- The consultant should be available to address our queries at relatively short notice and should generally have a more hands-on approach during the engagement. This was also crucial for us since there were not many people in our company who had prior experience of the ISO certification process
These factors lead us to hire an independent consultant who had around 12 years of experience in getting organizations BSI certified. We also reached out to mature firms that provided consultancy services for ISO certification. But, we learned that they had a very standard way of functioning, where they would provide us with templates alone and not much support thereafter . Also, their availability during the process to resolve queries and issues would be limited, and engaging with such firms would have probably led to delays in our timelines.
The process for certification involved preparation for the audit and the actual certification audits themselves.
Preparing for the audit
While preparing for the certification audits, some of the important steps were:
- Determining the scope: This helped decide which of the functions and geographical locations fell under the Information Security Management System. Once the scope was determined, we created a core team consisting of members from each function that fell within the scope
- Completion Of risk assessment and creation of a risk treatment plan: This helped identify the areas of weakness in our information security processes. The next step was to create a Risk treatment plan to tackle the identified risks
- Building the Statement of Applicability (SoA): The SoA stated which of the 114 Information Security controls would apply to us based on the risk treatment plan that had been prepared. For most organizations, most of the 114 controls would apply. But, if you have omitted any of the 114 controls, you will need to justify why it had been omitted during the audits
- Implementation Of controls and creation of documentation: This is the step where most of our time and resources were spent. The core team met on a daily basis for around 2 months to decide how to go about implementation and create relevant documentation. The documentation would involve the creation of policies, procedures, and evidence to showcase the implementation of controls. As mentioned above, our consultant provided templates and guidance to complete this step. We would highly recommend scheduling regular catchups to make sure that documentation is being done on time. This is to solely ensure that your focus doesn’t waiver looking at the amount of documentation that needs to be completed (It is a lot!)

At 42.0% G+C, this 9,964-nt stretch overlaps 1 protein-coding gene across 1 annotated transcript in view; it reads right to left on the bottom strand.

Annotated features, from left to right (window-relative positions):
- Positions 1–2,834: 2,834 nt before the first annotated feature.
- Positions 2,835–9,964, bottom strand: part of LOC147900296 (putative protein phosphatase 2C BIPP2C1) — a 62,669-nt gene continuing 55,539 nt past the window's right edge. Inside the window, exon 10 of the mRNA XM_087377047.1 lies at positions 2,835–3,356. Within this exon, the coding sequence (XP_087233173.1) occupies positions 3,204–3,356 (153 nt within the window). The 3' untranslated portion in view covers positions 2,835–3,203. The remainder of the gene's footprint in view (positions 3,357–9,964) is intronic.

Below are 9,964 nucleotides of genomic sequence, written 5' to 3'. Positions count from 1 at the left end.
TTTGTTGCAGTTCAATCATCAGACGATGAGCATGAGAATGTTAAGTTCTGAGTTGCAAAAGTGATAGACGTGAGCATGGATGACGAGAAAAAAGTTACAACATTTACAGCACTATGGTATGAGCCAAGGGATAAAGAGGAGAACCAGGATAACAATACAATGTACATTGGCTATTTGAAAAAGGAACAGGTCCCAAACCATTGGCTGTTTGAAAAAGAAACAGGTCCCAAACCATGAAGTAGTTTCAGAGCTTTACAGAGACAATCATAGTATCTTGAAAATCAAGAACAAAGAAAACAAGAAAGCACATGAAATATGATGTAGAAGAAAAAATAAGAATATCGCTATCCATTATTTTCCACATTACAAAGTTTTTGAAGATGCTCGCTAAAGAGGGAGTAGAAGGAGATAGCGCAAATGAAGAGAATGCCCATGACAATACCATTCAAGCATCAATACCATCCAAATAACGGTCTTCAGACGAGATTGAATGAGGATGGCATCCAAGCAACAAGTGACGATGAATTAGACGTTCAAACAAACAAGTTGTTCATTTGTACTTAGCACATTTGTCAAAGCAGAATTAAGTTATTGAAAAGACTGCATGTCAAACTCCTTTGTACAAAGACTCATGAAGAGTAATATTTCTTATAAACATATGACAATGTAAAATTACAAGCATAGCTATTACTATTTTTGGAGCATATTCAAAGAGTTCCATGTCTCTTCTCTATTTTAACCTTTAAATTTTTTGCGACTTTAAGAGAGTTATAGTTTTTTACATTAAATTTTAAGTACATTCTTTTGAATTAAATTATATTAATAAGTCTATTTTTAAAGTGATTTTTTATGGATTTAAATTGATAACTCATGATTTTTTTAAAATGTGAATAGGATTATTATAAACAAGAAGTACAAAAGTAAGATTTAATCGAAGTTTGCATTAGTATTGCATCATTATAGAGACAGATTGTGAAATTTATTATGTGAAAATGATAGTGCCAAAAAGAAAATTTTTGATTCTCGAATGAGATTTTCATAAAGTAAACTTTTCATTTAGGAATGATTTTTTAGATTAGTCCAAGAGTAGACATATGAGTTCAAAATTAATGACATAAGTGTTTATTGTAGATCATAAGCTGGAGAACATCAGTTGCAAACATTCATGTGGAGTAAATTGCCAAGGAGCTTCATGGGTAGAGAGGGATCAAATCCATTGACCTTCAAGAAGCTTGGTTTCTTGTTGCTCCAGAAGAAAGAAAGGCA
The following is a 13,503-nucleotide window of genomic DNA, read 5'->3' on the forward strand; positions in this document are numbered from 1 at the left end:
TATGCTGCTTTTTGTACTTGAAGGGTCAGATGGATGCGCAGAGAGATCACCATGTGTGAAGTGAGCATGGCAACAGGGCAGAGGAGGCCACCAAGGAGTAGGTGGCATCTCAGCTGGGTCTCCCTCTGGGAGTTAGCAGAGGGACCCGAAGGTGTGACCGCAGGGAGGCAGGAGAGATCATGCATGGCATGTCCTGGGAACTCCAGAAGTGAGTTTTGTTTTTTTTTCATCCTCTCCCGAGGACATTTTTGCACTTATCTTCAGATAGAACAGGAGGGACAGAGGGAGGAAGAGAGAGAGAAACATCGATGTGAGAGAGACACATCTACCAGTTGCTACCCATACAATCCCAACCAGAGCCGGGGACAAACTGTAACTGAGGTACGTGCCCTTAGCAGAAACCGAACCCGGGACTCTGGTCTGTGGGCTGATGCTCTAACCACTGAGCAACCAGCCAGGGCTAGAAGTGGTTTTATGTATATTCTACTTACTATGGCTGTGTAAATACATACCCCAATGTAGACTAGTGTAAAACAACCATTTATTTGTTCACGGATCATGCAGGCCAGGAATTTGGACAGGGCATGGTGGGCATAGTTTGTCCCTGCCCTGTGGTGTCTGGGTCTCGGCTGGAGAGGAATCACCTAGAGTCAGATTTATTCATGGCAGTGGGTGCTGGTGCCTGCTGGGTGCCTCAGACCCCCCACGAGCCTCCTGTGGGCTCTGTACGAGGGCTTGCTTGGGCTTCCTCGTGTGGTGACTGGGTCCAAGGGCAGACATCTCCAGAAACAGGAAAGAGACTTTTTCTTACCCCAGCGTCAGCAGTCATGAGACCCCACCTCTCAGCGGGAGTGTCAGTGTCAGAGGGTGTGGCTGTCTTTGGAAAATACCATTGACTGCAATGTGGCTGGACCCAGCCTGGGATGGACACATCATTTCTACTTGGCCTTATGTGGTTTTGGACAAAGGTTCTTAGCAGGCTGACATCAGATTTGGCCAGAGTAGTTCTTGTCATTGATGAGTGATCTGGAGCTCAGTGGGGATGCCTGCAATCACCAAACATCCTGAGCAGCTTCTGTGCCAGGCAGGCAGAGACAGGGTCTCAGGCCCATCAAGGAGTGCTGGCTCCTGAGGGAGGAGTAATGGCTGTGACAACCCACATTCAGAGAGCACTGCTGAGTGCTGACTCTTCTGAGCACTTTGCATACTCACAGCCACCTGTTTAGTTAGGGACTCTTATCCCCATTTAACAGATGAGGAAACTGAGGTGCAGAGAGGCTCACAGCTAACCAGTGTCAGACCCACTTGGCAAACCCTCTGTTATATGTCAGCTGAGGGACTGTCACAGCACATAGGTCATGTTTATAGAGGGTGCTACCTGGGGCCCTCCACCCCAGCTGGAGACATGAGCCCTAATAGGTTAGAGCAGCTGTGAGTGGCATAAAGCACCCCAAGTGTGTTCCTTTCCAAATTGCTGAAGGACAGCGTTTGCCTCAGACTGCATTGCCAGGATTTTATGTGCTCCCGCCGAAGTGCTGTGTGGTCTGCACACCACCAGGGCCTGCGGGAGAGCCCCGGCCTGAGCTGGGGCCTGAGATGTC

Audits occur in two stages:
- Stage 1 audit involves reviews of ISMS documentation and policies
- Stage 2 involves review of evidence to make sure that what is happening inside the organization is in-line with ISO requirements and policies
Once we were confident that we were prepared for the audit we had a discussion with the certifying body and scheduled a date for the Stage 1 audit. We recommend you to have a gap of a few weeks between the Stage 1 and Stage 2 audits. This will allow you to resolve the findings found in the Stage 1 audit before the Stage 2 audit begins.
During normal circumstances, Stage 1 and Stage 2 audits happen on-site, where auditors visit the office locations that are getting certified. Due to the pandemic, accreditation bodies have given the flexibility for the audits to happen remotely for both Stage 1 and Stage 2.
It is also extremely important to keep in mind that despite the likely scenario that all of your employees are working from home at the moment, you would still need to have an office space with all the physical controls implemented. Evidence for physical security at office locations will be reviewed during the Stage 2 audit mostly in the form of photos/ videos that you would have. You need to collect and present these evidences or your auditor might insist on checking the controls at site. When presented with such a situation, one of your office members will have to visit the office along with the auditor to demonstrate the required controls.
In conclusion, getting ISO certified is about planning and preparing for the requirements being asked. Having a trusted consultant who knows the process and can customize it according to the requirements of your organization helps tremendously. It also cuts short the time required to get certified as you clearly know what needs to be done. We hope our experience helps you when you are thinking of getting certified.